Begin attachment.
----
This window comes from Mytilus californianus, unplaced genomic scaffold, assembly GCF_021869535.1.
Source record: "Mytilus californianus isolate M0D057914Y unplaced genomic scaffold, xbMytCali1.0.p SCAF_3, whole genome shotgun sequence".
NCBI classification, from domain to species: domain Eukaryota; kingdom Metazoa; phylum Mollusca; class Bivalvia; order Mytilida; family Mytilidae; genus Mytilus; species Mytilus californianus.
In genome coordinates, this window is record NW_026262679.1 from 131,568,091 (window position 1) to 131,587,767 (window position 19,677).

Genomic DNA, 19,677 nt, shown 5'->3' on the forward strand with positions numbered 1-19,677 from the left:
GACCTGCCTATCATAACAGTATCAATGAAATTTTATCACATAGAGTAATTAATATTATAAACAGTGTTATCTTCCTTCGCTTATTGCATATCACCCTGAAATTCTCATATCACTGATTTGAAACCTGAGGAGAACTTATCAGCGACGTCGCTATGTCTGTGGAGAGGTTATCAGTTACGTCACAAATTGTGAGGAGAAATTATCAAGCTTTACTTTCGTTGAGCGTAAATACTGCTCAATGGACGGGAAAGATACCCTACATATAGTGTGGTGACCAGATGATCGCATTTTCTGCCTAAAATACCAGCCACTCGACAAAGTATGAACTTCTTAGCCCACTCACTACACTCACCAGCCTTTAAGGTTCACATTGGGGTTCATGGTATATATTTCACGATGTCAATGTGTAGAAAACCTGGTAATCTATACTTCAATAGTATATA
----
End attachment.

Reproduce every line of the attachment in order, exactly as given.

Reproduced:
This window comes from Mytilus californianus, unplaced genomic scaffold, assembly GCF_021869535.1.
Source record: "Mytilus californianus isolate M0D057914Y unplaced genomic scaffold, xbMytCali1.0.p SCAF_3, whole genome shotgun sequence".
NCBI classification, from domain to species: domain Eukaryota; kingdom Metazoa; phylum Mollusca; class Bivalvia; order Mytilida; family Mytilidae; genus Mytilus; species Mytilus californianus.
In genome coordinates, this window is record NW_026262679.1 from 131,568,091 (window position 1) to 131,587,767 (window position 19,677).

Genomic DNA, 19,677 nt, shown 5'->3' on the forward strand with positions numbered 1-19,677 from the left:
GACCTGCCTATCATAACAGTATCAATGAAATTTTATCACATAGAGTAATTAATATTATAAACAGTGTTATCTTCCTTCGCTTATTGCATATCACCCTGAAATTCTCATATCACTGATTTGAAACCTGAGGAGAACTTATCAGCGACGTCGCTATGTCTGTGGAGAGGTTATCAGTTACGTCACAAATTGTGAGGAGAAATTATCAAGCTTTACTTTCGTTGAGCGTAAATACTGCTCAATGGACGGGAAAGATACCCTACATATAGTGTGGTGACCAGATGATCGCATTTTCTGCCTAAAATACCAGCCACTCGACAAAGTATGAACTTCTTAGCCCACTCACTACACTCACCAGCCTTTAAGGTTCACATTGGGGTTCATGGTATATATTTCACGATGTCAATGTGTAGAAAACCTGGTAATCTATACTTCAATAGTATATA